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Bullying and the Man Box

Bullying is a big problem for many young people today, especially boys who might be the perpetrators or victims.  With school starting next week, it can be terrifying for those who have dealt with bullying from previous years. Boys can be utterly vicious to other boys. Why is bullying so much more pervasive (and sometimes fatal) than it was when I was in school? Through my research on masculinity, I have some ideas.

The image of the bully is ubiquitous: he’s big, tough, and uses his brawn to get his way and respect from his peers. In my school, the bully was Aubrey (who happened to be my grade 6 boyfriend). He was rough, dangerous, and was both feared and idolized by everyone, including the teachers. He was perceived as the coolest kid on the playground. Just as in Aubrey’s case and in the movies, the bully usually comes from a broken, violent, or dysfunctional home. Aubrey – and others like him – was acting out as a cry for love and attention. But bullying is more than just a needy call.

Bullying occurs when boys feel the compulsion to defend masculinity, either theirs or others’. Boys and men are subjected to a very narrow version of masculinity. In the Man Box, men/boys are supposed to be athletic, unfeeling, sporty, hyper-sexual, and slightly dangerous. If a boy falls outside the prescribed masculine mould by being effeminate, peculiar, overweight, or nerdy, their behaviour threatens the status quo.  In the bully’s mind, the victim must be punished in order to maintain order, usually through violence, intimidation, aggression, name calling, or embarrassment. What a tight little painful box in which to live!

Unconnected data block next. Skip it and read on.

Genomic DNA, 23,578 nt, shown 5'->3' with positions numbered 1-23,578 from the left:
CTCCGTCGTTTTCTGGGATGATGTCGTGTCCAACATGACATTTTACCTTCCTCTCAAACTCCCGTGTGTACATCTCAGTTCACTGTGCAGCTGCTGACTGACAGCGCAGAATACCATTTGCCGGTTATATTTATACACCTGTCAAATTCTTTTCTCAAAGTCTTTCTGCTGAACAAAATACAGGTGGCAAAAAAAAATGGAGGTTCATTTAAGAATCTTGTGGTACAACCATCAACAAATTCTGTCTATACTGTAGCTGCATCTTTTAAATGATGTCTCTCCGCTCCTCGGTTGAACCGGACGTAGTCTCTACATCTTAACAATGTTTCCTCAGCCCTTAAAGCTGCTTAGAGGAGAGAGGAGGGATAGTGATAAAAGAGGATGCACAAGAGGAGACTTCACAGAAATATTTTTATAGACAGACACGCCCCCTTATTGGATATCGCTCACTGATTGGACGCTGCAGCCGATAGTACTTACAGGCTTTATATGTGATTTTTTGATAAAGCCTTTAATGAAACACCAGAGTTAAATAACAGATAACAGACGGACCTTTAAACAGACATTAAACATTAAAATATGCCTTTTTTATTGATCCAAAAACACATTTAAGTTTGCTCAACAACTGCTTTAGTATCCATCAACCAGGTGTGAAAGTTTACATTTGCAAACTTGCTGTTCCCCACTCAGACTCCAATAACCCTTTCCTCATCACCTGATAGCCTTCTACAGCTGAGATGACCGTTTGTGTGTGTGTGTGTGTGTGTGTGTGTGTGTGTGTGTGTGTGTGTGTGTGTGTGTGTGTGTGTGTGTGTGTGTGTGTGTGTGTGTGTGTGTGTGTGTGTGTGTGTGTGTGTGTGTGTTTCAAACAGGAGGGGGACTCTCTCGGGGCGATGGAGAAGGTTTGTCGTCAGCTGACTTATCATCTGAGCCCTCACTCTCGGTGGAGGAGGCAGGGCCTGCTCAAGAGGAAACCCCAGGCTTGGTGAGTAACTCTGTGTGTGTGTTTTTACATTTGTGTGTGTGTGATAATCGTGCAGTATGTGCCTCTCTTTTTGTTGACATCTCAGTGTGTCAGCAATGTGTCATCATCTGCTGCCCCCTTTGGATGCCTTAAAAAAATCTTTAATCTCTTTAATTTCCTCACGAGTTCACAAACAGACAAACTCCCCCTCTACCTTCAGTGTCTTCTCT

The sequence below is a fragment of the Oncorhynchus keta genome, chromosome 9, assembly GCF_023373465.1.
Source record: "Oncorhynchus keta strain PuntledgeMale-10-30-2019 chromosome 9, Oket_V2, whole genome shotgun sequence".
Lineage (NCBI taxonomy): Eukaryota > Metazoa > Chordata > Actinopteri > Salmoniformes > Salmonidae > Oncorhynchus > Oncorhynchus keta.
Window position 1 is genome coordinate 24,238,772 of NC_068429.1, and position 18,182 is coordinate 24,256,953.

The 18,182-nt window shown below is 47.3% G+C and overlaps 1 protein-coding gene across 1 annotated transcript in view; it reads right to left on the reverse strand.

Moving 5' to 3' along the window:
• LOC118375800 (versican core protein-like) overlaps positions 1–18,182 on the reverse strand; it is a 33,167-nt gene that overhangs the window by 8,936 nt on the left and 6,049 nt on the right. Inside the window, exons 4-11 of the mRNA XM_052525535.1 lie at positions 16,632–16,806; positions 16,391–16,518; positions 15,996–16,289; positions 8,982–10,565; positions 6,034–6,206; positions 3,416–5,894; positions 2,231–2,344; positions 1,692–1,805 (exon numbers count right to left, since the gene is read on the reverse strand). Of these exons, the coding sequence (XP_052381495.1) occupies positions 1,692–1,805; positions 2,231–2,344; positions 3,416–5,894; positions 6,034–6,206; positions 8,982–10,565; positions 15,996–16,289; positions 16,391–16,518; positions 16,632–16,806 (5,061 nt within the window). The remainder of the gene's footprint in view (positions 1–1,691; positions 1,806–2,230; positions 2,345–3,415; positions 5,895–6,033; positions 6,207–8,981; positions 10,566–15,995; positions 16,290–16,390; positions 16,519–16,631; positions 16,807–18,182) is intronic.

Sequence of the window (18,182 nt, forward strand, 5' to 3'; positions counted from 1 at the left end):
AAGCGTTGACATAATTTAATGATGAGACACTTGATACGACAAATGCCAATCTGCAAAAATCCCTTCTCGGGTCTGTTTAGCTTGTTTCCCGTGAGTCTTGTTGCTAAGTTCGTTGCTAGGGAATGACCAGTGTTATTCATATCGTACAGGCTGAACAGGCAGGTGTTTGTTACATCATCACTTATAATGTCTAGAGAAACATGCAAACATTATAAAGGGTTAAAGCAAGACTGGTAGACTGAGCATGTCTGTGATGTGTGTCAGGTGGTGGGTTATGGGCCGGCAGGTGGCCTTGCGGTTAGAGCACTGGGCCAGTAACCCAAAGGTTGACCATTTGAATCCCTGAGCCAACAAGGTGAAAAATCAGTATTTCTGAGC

I think that bullying has increased because men (or boys) are lacking other male role models (along with the pervasiveness of social media used as a tool for intimidation and poor nutrition). Boys don’t know how to be men outside of what they see on violent video games and mind-numbing TV shows. Men are depicted by narrowly-defined types that do nothing to boost boys’ self-esteem (think Homer Simpson, Happy Gilmore, Urkle, or Don Draper). Even if boys wanted to express a different form of masculinity, there is virtually nothing in our culture to support that desire.

I believe that fathers need to step up to show their kids love and affection in order to build their self-esteem and self-worth. Recently, I read an article about a father who dresses in skirts to support his son’s desire to dress in women’s clothing. I was really impressed by his dedication to normalizing his child’s behaviour and making it ok. When we feel that we are loved and cared for, we are more resilient to life’s bumps and bruises. Fathers also need to be impervious to the judgements of others, cool in their reactions, and kind in their resolve to show their children that real men don’t have to be violent to be effective.

Little boys need to know that it is ok to be different. Different is interesting. Sticking to the pack is boring. We go through life learning how to be ourselves, standing up for what we believe in, and celebrating our uniqueness. Growing comfortable with ones’ self and owning your own brand of manhood is a lifelong journey. If you are a parent, encourage your boys to be who they truly are. Tell them that high school is a short (sometimes bothersome) chapter in an otherwise long and full life.

Bullies are usually insecure and empty. That is the very antithesis to masculinity.


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